Judy Hart launched the Park with her suggestion in 1978 that the Park Service needed a new park on the history of women. After finding the Seneca Falls site, she worked on the study, wrote the legislation and lobbied for it. When US Congress voted to authorize the Park, she moved there to be the founding Superintendent.
The Wesleyan Chapel, site of the 1848 Convention that began the women's rights movement, had devolved to a dilapidated laundromat in 1978, the year of the first planning visit. The Home of Elizabeth Cady Stanton had been so drastically altered that it had to be taken down to the studs before it could be put back together again.
In 1848 five women met for a tea party. They decided to call a convention to demand equal rights for women, including the right to vote. Three hundred gathered in the Wesleyan Chapel and read the Declaration of Sentiments. This was so outrageous that it became national news and began the women's rights movement.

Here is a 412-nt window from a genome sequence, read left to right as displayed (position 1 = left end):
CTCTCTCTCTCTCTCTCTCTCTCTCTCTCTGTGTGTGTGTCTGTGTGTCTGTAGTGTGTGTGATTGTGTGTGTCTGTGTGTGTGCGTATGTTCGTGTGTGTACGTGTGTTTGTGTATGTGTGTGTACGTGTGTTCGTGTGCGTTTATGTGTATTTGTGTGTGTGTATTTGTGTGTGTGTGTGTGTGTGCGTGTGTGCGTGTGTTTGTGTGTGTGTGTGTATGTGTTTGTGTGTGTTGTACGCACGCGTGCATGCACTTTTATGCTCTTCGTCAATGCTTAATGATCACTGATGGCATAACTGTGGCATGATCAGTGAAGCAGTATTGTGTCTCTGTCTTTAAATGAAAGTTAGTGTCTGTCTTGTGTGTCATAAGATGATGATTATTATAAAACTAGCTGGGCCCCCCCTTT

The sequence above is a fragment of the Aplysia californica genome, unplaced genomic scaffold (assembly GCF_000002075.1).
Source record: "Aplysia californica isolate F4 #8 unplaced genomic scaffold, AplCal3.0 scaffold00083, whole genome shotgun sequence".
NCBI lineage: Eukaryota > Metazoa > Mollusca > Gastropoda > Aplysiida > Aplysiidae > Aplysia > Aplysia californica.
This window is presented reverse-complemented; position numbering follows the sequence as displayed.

The National Park also includes the home of organizer Elizabeth Cady Stanton, and the Hunt home where they tea party was held, and the Mcclintock home where the Declaration of Sentiments was written, and a Visitor Center.
Judy Hart is now writing a book to tell this story.
Her deep desire is to inspire other women to dream their biggest dreams and turn them into reality, no matter who says it is impossible.